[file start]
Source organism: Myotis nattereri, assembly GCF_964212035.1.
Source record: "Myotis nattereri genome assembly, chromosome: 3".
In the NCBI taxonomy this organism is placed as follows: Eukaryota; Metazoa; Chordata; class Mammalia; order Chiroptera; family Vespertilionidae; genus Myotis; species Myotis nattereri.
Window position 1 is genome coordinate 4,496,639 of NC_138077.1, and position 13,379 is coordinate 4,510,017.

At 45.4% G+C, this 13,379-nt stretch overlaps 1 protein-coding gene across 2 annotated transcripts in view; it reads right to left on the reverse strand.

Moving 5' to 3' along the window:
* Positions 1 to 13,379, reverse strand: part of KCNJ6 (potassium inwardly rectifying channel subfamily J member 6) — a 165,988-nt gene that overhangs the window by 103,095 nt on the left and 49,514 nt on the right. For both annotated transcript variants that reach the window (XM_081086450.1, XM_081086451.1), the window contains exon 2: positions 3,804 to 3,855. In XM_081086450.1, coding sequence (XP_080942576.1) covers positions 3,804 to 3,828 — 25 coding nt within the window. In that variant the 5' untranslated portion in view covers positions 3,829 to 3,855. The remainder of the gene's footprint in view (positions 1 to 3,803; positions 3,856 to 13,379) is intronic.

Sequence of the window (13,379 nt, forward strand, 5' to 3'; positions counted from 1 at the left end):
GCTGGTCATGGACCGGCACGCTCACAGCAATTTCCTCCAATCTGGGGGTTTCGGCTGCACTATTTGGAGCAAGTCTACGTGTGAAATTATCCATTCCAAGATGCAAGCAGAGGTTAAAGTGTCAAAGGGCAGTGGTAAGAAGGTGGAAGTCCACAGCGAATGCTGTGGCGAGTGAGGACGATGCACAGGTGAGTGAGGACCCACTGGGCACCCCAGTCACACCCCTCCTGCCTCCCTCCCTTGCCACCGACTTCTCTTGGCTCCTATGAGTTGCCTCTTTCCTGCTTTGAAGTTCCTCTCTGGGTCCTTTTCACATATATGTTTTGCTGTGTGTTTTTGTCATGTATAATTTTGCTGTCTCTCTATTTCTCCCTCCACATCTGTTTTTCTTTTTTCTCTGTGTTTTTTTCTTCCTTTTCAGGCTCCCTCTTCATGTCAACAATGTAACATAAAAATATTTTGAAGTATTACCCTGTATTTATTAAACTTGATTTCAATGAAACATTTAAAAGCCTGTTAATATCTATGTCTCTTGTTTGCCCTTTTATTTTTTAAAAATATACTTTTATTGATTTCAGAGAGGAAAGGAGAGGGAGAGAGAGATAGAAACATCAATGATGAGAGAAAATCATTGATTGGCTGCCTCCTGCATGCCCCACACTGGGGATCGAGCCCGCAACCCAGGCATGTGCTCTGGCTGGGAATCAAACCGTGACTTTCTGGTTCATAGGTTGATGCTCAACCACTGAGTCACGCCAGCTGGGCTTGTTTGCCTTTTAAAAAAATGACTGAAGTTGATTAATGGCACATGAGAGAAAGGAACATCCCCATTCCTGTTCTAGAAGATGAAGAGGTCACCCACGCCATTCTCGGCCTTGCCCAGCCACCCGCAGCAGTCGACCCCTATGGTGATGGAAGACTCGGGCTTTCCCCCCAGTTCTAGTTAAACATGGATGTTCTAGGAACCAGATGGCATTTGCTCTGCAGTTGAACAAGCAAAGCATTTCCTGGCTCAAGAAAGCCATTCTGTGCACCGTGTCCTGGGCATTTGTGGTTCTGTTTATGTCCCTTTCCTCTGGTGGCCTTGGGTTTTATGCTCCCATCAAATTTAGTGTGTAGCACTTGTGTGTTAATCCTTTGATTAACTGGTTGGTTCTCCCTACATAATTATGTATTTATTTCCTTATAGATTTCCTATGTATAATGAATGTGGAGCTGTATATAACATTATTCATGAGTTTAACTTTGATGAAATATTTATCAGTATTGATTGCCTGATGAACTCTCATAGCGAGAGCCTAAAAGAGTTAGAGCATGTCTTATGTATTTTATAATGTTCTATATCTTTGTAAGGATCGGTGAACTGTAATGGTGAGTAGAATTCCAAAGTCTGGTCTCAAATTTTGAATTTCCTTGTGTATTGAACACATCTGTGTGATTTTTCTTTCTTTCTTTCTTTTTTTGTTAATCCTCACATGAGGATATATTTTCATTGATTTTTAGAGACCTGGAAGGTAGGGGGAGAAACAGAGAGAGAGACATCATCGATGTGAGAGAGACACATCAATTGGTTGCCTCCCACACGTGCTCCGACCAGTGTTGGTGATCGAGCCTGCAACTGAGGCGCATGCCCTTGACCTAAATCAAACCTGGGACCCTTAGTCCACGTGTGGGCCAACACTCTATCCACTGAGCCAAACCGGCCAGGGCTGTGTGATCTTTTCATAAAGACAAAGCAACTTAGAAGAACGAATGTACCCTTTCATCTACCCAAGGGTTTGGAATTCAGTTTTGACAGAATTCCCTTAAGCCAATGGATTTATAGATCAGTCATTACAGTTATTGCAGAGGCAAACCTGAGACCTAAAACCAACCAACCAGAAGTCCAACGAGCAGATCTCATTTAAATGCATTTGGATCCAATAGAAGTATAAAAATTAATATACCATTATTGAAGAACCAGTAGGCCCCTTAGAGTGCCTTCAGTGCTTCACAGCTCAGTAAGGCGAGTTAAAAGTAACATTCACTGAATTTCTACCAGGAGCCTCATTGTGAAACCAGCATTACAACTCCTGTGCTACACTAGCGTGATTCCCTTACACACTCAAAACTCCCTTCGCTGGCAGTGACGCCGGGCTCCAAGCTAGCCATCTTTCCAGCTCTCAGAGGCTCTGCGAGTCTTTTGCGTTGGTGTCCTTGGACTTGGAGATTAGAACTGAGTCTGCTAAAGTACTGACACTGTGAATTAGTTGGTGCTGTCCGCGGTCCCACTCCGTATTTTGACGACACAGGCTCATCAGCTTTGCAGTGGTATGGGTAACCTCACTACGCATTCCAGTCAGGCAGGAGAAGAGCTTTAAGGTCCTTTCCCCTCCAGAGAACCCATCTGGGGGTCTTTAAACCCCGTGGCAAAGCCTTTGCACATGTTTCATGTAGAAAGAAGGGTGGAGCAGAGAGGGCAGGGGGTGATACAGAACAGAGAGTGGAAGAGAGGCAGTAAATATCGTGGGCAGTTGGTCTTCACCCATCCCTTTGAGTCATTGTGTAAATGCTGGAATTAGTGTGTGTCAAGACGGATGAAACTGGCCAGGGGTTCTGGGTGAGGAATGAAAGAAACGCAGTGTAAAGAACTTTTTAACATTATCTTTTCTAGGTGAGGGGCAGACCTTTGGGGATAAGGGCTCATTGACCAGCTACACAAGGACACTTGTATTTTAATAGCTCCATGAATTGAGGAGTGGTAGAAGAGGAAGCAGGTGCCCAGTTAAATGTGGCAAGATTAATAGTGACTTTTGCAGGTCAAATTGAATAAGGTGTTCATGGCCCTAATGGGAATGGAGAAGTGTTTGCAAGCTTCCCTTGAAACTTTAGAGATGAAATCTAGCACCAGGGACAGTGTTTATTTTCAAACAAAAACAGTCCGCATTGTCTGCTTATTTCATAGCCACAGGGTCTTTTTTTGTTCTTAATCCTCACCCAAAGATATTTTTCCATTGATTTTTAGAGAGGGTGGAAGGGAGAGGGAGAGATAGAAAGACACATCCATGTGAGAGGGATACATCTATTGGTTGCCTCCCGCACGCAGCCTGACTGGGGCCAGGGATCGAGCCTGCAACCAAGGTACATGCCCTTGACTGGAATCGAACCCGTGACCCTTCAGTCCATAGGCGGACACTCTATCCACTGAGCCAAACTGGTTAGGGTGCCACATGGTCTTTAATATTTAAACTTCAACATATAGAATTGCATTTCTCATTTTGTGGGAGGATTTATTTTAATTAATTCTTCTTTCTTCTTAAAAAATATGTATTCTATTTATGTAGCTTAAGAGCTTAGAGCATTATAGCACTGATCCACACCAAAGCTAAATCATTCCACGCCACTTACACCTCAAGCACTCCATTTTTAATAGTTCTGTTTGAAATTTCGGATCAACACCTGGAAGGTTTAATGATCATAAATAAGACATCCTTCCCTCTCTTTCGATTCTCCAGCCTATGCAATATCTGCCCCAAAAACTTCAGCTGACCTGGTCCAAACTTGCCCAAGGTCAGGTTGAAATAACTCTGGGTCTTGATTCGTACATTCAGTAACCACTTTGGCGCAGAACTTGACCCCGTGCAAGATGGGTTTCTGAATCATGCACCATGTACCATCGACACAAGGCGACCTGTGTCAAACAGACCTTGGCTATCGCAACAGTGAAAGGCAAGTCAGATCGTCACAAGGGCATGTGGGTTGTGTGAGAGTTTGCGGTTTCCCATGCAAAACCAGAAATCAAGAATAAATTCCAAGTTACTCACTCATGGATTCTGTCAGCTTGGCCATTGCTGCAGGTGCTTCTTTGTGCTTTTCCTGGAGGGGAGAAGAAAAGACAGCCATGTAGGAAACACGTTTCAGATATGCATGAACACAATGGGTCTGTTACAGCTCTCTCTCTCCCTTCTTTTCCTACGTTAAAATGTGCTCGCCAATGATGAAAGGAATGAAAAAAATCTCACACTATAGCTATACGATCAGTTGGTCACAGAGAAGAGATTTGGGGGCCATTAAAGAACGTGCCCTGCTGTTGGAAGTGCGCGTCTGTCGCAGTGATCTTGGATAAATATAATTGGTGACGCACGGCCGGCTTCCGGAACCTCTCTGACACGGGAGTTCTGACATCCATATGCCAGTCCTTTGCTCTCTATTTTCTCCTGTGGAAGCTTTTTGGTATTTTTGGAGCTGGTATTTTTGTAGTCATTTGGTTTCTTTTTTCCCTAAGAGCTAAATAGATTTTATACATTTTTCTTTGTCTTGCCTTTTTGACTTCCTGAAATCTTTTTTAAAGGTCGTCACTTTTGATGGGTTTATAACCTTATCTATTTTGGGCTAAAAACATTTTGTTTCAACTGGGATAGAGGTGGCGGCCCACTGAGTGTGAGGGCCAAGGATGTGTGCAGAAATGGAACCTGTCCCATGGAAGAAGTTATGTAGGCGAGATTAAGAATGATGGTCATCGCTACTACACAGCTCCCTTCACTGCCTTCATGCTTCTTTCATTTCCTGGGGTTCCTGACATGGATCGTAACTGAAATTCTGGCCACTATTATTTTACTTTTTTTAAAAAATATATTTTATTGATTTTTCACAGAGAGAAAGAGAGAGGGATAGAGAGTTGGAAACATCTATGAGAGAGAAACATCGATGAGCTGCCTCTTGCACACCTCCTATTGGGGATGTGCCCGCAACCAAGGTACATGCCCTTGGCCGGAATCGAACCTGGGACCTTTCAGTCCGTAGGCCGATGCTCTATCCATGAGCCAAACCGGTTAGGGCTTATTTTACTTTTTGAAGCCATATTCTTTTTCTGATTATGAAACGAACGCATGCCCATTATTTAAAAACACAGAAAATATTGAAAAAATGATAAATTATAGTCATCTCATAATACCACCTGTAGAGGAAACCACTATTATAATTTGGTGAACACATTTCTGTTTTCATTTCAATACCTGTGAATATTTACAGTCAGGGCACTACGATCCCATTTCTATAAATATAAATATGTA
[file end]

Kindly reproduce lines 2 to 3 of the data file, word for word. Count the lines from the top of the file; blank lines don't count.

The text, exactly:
Source record: "Myotis nattereri genome assembly, chromosome: 3".
In the NCBI taxonomy this organism is placed as follows: Eukaryota; Metazoa; Chordata; class Mammalia; order Chiroptera; family Vespertilionidae; genus Myotis; species Myotis nattereri.